“To grieve and pay homage for the disruption of our Ancestral Burial Sites”.
The Kumeyaay tribes hosted an all night wake in the shadow of the rock formation I’ve alternately heard called the spoke wheel or the medicine wheel.
I cannot adequately put the event into words. My group took the evening hours to absorb the cultural event around us as best we could. We asked people to describe the dancing and the peon games and the spiritual meaning of the event – do we meditate, pray, ponder the life of the deceased? This was a rare opportunity for us and I wanted to make sure the staff was present in truest sense of the word, and able to really appreciate what was happening around us.
In the twilight hours things grew quiet so we took the opportunity to do some star gazing. The Milky Way ran brillant and nebulous across the sky and before we knew it, the dark faded to early morning.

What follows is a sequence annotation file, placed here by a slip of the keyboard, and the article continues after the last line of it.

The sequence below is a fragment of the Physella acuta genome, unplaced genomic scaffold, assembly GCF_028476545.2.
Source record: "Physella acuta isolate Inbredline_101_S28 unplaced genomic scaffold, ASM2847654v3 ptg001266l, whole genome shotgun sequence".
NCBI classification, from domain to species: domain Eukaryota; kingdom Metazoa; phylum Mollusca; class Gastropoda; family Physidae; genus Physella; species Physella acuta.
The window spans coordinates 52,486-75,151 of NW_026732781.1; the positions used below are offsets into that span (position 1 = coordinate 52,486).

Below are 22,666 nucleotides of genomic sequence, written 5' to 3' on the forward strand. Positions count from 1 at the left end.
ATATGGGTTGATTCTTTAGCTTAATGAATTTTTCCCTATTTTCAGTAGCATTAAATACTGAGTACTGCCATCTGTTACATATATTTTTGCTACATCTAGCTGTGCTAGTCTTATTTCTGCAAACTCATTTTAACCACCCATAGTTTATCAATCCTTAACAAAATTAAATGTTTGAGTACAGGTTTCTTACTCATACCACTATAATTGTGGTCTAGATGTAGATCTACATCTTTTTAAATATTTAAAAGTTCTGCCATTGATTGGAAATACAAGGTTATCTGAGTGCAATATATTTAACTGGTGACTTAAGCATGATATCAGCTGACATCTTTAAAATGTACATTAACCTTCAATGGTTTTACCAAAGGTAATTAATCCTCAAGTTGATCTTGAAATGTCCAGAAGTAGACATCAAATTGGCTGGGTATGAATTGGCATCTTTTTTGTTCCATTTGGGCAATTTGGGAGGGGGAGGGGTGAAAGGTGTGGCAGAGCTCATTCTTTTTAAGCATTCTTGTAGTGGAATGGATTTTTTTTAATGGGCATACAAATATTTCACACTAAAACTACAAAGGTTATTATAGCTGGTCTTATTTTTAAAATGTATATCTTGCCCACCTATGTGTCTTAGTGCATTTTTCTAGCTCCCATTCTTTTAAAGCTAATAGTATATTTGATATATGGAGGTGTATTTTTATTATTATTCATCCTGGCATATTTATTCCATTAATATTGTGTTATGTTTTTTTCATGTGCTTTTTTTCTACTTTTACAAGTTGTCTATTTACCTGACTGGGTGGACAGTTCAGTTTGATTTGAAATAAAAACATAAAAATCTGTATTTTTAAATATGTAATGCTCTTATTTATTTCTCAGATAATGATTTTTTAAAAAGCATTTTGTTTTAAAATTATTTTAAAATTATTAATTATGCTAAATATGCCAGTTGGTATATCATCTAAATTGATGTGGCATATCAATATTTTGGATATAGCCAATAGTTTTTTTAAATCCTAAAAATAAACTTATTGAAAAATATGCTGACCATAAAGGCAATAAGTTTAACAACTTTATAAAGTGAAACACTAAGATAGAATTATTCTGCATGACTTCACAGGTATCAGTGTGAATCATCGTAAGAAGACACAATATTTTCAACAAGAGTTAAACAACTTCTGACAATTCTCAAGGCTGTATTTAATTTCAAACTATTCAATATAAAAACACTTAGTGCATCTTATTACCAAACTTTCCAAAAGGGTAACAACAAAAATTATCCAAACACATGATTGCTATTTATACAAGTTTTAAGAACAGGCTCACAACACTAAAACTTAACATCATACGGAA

As the attendees started to wake from their nighttime revere, I asked an elder the meaning of the spoke wheel. This adequately passed the time until sunrise when the dancing would resume. He recounted a long story for us which I have not yet asked permission to pass on so I cannot recount it here, but it stole our hearts.
As the first rays of sun kissed the mountain ranges surrounding us and turned everything into pale pinks and soft yellows, the attendees who had made it through the night were invited to participate in the last dance. I do not know the words that were spoken, but the dancing when on long enough that even the beginners had time to acclimate to the movements, and by the end we moved as one.
“This night has bonded us”, the elder had finished his story. “We are all in this together.”